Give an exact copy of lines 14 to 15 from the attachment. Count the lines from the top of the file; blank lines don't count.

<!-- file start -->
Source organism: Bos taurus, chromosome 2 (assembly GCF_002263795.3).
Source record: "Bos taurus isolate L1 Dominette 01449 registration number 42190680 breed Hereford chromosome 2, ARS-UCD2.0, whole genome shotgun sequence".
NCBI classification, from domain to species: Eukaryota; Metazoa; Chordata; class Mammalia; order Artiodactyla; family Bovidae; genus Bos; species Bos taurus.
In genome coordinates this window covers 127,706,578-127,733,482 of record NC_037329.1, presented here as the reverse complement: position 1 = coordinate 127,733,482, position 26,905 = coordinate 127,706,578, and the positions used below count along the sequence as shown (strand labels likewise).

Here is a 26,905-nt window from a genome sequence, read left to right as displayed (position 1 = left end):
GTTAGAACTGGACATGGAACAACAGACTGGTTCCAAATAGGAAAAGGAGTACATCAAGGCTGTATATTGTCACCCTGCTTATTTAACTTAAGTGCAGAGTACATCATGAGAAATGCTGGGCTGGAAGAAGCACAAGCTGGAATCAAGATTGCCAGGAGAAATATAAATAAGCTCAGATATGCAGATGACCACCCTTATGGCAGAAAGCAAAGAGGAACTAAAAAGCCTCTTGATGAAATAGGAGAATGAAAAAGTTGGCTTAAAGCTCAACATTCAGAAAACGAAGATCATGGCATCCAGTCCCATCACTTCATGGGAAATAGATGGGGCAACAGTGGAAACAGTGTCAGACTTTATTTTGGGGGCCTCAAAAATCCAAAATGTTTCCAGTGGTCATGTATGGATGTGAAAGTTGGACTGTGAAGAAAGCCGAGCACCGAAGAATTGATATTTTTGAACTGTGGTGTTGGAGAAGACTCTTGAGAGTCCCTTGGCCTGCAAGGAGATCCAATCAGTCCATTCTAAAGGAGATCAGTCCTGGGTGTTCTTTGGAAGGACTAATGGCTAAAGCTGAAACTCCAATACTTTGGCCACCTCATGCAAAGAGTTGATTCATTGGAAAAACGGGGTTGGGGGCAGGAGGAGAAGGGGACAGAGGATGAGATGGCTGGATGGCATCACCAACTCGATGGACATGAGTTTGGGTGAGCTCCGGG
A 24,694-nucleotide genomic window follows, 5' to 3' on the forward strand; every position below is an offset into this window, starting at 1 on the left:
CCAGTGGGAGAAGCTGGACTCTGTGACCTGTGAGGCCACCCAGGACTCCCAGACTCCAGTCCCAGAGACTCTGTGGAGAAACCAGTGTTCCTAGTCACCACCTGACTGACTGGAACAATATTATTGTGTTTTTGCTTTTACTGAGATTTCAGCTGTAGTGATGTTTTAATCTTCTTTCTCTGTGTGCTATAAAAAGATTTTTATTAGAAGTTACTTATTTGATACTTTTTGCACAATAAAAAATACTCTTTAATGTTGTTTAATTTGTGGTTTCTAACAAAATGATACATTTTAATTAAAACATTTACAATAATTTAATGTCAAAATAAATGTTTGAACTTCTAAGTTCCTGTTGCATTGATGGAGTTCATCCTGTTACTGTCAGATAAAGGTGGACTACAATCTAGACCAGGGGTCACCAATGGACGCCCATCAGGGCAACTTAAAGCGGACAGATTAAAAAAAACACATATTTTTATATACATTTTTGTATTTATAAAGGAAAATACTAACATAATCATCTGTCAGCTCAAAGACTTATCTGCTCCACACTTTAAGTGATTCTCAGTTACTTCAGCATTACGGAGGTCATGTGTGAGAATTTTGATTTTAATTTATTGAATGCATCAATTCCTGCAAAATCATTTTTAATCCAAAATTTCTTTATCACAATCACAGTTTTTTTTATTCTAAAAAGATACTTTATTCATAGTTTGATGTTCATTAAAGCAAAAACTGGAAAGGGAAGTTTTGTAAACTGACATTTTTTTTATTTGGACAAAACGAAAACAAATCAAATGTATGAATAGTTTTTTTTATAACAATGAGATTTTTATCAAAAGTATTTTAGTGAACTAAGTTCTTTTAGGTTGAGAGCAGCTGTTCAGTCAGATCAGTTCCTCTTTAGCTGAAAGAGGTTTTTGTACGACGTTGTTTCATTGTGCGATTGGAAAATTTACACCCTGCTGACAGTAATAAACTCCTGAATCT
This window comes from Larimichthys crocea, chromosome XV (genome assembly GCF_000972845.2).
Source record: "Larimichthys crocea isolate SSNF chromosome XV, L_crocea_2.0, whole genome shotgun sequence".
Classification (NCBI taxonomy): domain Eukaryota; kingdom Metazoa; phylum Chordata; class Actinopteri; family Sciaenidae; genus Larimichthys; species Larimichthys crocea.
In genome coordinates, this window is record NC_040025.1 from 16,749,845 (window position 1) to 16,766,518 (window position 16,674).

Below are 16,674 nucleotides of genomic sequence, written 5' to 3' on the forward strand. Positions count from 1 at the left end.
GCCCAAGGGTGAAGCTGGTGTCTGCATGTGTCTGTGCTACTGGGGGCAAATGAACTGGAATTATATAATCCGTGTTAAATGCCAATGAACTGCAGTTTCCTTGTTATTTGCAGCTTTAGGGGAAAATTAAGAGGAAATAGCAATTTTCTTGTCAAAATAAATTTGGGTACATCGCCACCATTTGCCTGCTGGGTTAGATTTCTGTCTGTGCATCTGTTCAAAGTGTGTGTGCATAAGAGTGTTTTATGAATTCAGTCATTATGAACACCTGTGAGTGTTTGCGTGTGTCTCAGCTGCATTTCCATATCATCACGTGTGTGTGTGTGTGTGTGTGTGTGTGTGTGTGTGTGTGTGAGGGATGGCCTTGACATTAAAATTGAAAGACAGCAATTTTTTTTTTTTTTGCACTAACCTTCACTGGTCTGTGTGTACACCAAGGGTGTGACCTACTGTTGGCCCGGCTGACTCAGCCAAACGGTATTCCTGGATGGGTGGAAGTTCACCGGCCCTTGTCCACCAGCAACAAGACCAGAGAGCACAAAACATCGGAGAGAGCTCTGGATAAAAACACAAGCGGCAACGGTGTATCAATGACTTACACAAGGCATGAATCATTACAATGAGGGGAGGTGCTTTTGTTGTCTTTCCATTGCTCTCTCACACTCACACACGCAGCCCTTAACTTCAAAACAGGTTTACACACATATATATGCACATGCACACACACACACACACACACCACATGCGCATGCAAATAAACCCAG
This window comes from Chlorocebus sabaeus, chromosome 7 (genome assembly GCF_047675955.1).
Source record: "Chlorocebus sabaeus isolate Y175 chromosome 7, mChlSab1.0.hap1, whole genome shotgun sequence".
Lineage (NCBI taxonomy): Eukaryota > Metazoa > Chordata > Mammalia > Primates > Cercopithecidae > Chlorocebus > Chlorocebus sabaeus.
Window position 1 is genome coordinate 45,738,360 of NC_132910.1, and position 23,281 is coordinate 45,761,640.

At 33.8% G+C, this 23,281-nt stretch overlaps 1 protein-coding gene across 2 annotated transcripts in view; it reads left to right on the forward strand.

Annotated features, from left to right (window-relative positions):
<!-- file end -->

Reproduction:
GCCCAAGGGTGAAGCTGGTGTCTGCATGTGTCTGTGCTACTGGGGGCAAATGAACTGGAATTATATAATCCGTGTTAAATGCCAATGAACTGCAGTTTCCTTGTTATTTGCAGCTTTAGGGGAAAATTAAGAGGAAATAGCAATTTTCTTGTCAAAATAAATTTGGGTACATCGCCACCATTTGCCTGCTGGGTTAGATTTCTGTCTGTGCATCTGTTCAAAGTGTGTGTGCATAAGAGTGTTTTATGAATTCAGTCATTATGAACACCTGTGAGTGTTTGCGTGTGTCTCAGCTGCATTTCCATATCATCACGTGTGTGTGTGTGTGTGTGTGTGTGTGTGTGTGTGTGTGTGAGGGATGGCCTTGACATTAAAATTGAAAGACAGCAATTTTTTTTTTTTTTGCACTAACCTTCACTGGTCTGTGTGTACACCAAGGGTGTGACCTACTGTTGGCCCGGCTGACTCAGCCAAACGGTATTCCTGGATGGGTGGAAGTTCACCGGCCCTTGTCCACCAGCAACAAGACCAGAGAGCACAAAACATCGGAGAGAGCTCTGGATAAAAACACAAGCGGCAACGGTGTATCAATGACTTACACAAGGCATGAATCATTACAATGAGGGGAGGTGCTTTTGTTGTCTTTCCATTGCTCTCTCACACTCACACACGCAGCCCTTAACTTCAAAACAGGTTTACACACATATATATGCACATGCACACACACACACACACACACCACATGCGCATGCAAATAAACCCAG
This window comes from Chlorocebus sabaeus, chromosome 7 (genome assembly GCF_047675955.1).